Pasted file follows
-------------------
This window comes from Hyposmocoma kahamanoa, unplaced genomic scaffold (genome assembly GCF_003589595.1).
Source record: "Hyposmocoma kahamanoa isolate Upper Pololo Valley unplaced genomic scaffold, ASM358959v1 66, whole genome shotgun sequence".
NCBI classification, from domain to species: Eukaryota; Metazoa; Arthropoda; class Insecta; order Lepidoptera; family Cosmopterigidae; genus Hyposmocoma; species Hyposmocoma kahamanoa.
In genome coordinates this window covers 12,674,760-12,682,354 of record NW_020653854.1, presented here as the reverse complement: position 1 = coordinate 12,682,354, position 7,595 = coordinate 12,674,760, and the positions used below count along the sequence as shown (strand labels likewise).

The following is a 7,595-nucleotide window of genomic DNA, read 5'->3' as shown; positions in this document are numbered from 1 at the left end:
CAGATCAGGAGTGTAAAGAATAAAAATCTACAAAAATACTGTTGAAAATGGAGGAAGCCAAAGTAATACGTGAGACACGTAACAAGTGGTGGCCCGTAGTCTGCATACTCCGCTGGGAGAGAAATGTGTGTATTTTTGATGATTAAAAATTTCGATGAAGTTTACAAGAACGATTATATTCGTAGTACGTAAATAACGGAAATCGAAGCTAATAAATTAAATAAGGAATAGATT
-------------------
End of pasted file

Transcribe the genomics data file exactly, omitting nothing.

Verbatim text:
This window comes from Hyposmocoma kahamanoa, unplaced genomic scaffold (genome assembly GCF_003589595.1).
Source record: "Hyposmocoma kahamanoa isolate Upper Pololo Valley unplaced genomic scaffold, ASM358959v1 66, whole genome shotgun sequence".
NCBI classification, from domain to species: Eukaryota; Metazoa; Arthropoda; class Insecta; order Lepidoptera; family Cosmopterigidae; genus Hyposmocoma; species Hyposmocoma kahamanoa.
In genome coordinates this window covers 12,674,760-12,682,354 of record NW_020653854.1, presented here as the reverse complement: position 1 = coordinate 12,682,354, position 7,595 = coordinate 12,674,760, and the positions used below count along the sequence as shown (strand labels likewise).

The following is a 7,595-nucleotide window of genomic DNA, read 5'->3' as shown; positions in this document are numbered from 1 at the left end:
CAGATCAGGAGTGTAAAGAATAAAAATCTACAAAAATACTGTTGAAAATGGAGGAAGCCAAAGTAATACGTGAGACACGTAACAAGTGGTGGCCCGTAGTCTGCATACTCCGCTGGGAGAGAAATGTGTGTATTTTTGATGATTAAAAATTTCGATGAAGTTTACAAGAACGATTATATTCGTAGTACGTAAATAACGGAAATCGAAGCTAATAAATTAAATAAGGAATAGATT